My parents took a short vacation to Brittany a few weeks ago, to Carnac-Of-The-Many-Happy-Childhood-Memories, and to Belle-Île, a breathtakingly beautiful island (or so I'm told) a few miles off the Atlantic coast, where a dear friend of theirs now lives.
Brittany, as I've mentioned before, is home to dozens of yummilicious food specialties, and one of the souvenirs they ever-so-kindly brought me back is this little jar of Moutarde du Pêcheur (translated on the label into a straightforward "The Mustard of the Fisherman"), a mustard flavored with seaweed and salicornes from Guérande.
Salicornes (glasswort in English) are these wild little plants that grow in salt marshes. They are hand-picked at the beginning of the summer, to be pickled in vinegar and enjoyed as a condiment or in salads. They look like tiny branches of an army green shade, and their texture and taste are a bit like those of seaweed, but they belong in fact to the succulent plant category.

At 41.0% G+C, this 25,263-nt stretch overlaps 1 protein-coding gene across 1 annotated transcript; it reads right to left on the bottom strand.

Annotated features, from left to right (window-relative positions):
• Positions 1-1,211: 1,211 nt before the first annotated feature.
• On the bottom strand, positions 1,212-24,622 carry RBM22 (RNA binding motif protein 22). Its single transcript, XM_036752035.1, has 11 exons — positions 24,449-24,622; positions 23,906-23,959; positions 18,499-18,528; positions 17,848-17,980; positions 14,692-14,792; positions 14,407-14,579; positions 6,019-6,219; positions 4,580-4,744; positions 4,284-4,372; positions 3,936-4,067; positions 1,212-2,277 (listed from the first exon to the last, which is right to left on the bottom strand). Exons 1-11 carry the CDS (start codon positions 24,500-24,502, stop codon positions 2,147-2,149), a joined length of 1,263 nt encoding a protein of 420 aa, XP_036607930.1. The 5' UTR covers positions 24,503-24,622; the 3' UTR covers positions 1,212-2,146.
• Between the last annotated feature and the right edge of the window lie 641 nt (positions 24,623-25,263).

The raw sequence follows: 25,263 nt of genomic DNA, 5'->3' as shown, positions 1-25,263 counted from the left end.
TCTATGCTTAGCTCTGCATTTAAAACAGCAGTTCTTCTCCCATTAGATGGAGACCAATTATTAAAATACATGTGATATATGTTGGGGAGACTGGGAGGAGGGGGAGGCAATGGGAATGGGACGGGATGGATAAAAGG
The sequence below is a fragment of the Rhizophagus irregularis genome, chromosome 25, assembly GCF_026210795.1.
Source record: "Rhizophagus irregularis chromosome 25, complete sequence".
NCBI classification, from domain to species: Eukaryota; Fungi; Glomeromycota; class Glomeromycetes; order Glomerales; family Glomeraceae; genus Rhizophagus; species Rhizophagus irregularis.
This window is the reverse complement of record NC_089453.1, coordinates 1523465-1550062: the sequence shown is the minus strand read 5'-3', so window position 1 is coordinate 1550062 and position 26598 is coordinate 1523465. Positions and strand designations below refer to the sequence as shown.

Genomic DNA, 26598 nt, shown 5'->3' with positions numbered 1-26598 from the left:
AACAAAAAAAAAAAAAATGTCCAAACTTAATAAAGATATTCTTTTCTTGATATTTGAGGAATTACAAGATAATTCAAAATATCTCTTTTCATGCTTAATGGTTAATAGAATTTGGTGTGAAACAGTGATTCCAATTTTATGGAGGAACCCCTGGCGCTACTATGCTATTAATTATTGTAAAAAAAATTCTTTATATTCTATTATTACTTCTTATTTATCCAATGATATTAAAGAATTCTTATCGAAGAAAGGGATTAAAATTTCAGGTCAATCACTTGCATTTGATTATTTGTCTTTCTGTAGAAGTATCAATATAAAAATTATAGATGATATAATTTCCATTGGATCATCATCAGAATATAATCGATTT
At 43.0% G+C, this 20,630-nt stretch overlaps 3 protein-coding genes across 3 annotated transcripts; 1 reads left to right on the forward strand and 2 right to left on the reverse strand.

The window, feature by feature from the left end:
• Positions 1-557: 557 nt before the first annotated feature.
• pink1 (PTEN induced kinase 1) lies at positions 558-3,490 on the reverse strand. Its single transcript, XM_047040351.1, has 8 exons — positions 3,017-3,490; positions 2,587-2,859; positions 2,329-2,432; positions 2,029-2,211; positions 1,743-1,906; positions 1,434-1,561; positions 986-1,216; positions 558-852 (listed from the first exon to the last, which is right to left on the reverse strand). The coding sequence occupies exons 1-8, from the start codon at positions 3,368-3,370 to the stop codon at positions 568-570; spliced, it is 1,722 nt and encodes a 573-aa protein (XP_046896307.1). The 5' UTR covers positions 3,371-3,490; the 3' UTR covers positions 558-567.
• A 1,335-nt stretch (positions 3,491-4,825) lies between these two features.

I was happy to learn on this occasion that before it got to mean "tasty", the word succulent simply meant "full of juice", or in the case of a plant "having fleshy tissues that conserve moisture". So next time, before you say "Hmm, that roast chicken is succulent!", think for a moment and maybe opt to say instead "Hmm, that roast chicken has fleshy tissues that conserve moisture!". See how pleased your mother-in-law will be.
So far this pretty freckled mustard, chock-full of iodine flavors, has successfully served as a condiment with fish (well of course) and also mixed with tuna for a quick yet fabulous sandwich spread. The label's other suggestions include using it with grilled meats, in papillottes, in salads or to make mayonnaise.
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